At least six academic quarters of continuous full-time study will be required for completion of course work, field experience and research, and thesis writing. Core courses examine natural and cultural resource issues and how they are affected by ecological systems, management practices, political change and economic development. Required economics coursework reviews the advantages and disadvantages of market, command, and mixed economies in terms of human welfare and impacts on environmental equality. Elective courses in several fields can be chosen to explore important concepts or to fill knowledge gaps.

Graduate credit is given for courses numbered 500 and above; courses numbered at the 400 level may be accepted for credit toward a graduate degree provided that they are approved as part of the student's course of study. Courses numbered at the 300 level (or lower) will not be accepted for credit toward a graduate degree.

A maximum of nine (9) quarter hours of credit may be applied to the master's degree from other accredited institutions which offer graduate degrees, provided that the credits are approved as part of the official course of study and did not apply to another degree.

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Required Courses

Note: Minimum of 60 credits, by advisement, in the following categories.

Core Courses: 27 credits

  • CERM 501 - Introduction to Cultural and Environmental Resource Management (4 credits)
  • CERM 502 - Policy and Law in Cultural and Environmental Resource Management (5 credits)
  • CERM 505 - Research Design and Proposal Development (3 credits)
  • CERM 506 - Cultural and Environmental Resource Management Colloquium (1 credit; must be taken twice for 2 credits)
  • CERM 522 - Cultural and Environmental Resource Management Analysis (5 credits)
  • CERM 562 - Issues and Conflicts in Cultural and Environmental Resource Management (3 credits)
  • ECON 462 - Economics of Energy, Resources, and Environment (5 credits)
    Prerequisite for course

Seminars/Electives in Cultural or Natural Resource Management, and other supporting courses: 22-28 credits

Internship or Field Experience: 6-12 credits are available, but this is not required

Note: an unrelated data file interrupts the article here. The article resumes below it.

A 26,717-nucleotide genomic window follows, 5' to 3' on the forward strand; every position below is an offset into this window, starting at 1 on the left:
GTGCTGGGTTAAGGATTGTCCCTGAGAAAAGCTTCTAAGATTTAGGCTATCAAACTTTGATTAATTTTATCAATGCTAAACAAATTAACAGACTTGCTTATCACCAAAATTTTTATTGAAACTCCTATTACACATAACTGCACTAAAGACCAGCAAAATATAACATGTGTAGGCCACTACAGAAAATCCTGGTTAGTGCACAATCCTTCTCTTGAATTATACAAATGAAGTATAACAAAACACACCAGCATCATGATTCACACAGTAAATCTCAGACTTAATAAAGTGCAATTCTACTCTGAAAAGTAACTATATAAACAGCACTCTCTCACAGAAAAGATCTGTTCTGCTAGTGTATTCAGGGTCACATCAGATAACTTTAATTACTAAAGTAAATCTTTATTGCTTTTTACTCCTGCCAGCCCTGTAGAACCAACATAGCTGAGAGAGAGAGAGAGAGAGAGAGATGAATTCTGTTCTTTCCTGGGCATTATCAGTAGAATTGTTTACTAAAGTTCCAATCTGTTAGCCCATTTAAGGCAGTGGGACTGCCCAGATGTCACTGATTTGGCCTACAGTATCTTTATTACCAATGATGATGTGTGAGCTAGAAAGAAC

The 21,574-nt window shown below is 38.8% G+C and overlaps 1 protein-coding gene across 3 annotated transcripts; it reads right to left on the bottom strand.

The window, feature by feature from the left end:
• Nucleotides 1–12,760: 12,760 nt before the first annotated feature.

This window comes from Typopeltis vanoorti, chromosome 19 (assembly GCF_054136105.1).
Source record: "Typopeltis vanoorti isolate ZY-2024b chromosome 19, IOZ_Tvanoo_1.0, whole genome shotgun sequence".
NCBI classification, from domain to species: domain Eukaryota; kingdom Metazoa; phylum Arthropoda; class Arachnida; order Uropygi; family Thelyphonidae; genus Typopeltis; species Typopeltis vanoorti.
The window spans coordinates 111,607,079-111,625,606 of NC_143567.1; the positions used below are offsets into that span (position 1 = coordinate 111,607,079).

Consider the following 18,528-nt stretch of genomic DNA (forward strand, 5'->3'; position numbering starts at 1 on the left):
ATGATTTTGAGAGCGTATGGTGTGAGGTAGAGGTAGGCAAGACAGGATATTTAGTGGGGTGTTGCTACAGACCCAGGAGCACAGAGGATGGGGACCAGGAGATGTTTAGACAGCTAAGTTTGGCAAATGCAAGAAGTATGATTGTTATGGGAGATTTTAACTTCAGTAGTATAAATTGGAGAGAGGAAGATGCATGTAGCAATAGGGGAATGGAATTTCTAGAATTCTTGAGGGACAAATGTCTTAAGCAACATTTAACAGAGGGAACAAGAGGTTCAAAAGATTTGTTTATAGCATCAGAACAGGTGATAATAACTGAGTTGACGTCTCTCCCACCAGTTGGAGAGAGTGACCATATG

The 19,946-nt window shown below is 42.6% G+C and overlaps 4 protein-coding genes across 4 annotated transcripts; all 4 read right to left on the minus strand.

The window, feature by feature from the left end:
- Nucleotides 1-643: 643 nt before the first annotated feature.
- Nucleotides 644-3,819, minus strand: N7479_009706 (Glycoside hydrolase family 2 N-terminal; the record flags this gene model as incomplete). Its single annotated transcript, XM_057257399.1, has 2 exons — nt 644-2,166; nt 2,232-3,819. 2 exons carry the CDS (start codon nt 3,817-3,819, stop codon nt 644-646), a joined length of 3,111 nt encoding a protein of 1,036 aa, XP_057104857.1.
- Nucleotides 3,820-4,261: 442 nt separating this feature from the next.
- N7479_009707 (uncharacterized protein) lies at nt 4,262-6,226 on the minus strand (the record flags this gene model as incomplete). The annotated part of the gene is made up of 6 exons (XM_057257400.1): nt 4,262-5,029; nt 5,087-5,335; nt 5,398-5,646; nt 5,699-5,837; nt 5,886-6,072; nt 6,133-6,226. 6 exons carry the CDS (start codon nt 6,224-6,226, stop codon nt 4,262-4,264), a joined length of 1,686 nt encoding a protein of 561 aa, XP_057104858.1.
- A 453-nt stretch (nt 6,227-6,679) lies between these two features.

Master's Thesis, Project Study, and/or Examination (CERM 700): 6 credits

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Elective Courses

CERM Electives:

  • CERM 540. Ecology and Culture (4 credits)
  • CERM 590. Internship (1-10 credits)
  • CERM 593. Resource Management Field Experience (1-8 credits)
  • CERM 595. Graduate Research (1-10 credits)
  • Other courses available as electives at the graduate level may include the following:
  • ANTH 410. Biological Anthropology: Theoretical and Research Issues (4 credits)
  • ANTH 411. Primate Conservation (4 credits)
  • ANTH 412. Long Term Primate Studies (4 credits)
  • ANTH 413. Research Methods in Primatology
  • ANTH 414. Forensic Anthropology: Cold Case Analysis (6 credits)
  • ANTH 415. Forensic Anthropology: Theoretical and Applied Issues (4 credits)
  • ANTH 416. Pongid Behavior (4 credits)
  • ANTH 418. Monkeys of Asia and Africa (4 credits)
  • ANTH 419. Lemurs and Lorises
  • ANTH 421. Archaeological Theory (4 credits)
  • ANTH 425. Zooarchaeology (4 credits)
  • ANTH 426. Stone Tool Analysis (4 credits)
  • ANTH/GEOG 440: Ecology and Culture (4 credits)
  • ANTH 442. Comparative Ethnology (4 credits)
  • ANTH 444. Ethnographic Field Methods (4 credits)
  • ANTH 446. Anthropology of Globalization (4 credits)
  • ANTH 449. Contemporary Native American Cultures and Issues (4 credits)
  • ANTH 451. History and Theory of Anthropology (4 credits)
  • ANTH 483. Sociolinguistics (4 credits)
  • ANTH 485. Method and Theory in Biological Anthropology (1-8 credits)
  • ANTH 486. Advanced Methods in Archaeology (1-8 credits)
  • ANTH 487. Field Linguistics (1-8 credits)
  • ANTH 488. Advanced Research in Cultural Anthropology (1-8 credits)
  • ANTH 492. Anthropological Teaching Experience (1-2 credits)
  • ANTH 493. Anthropological Field Experience (1-8 credits)
  • ANTH 496. Individual Study (1-6 credits)
  • ANTH 498. Special Topics (1-6 credits)
  • ANTH 499. Seminar (1-5 credits)
  • ANTH 521. Cultural Resources Management (4 credits)
  • ANTH 527. Environmental Archaeology (4 credits)
  • ANTH 596. Individual Study (1-6 credits)
  • BIOL 420. Environmental Microbiology (5 credits)
  • BIOL 444. Algology (5 credits)
  • BIOL 450. Ichthyology (4 credits)
  • BIOL 451. Herpetology (4 credits)
  • BIOL 452. Ornithology (4 credits)
  • BIOL 453. Mammalogy (5 credits)
  • BIOL 461. Community Ecology (3 credits)
  • BIOL 462. Wildlife and Fisheries Ecology (5 credits)
  • BIOL 463. Limnology (5 credits)
  • BIOL 464. Terrestrial Plant Ecology (5 credits)
  • BIOL 465. Biology of Animal Behavior (4 credits)
  • BIOL 466/566. Conservation Biology (5 credits)
  • BIOL 552. Aquatic Entomology (5 credits)
  • ECON 406 Business Analytics (5 credits)
  • ECON 424 Econometrics (5 credits)
  • ECON 425 Economic and Business Forecasting (5 credits)
  • ECON 426 Economic Research (5 credits)
  • ECON 463 Energy Economics (5 credits)
  • GEOG 404. GIS Analysis (4 credits)
  • GEOG 405. Advanced Planning (3 credits)
  • GEOG 409. Quantitative Methods (4 credits)
  • GEOG 417. Advanced GIS (4 credits)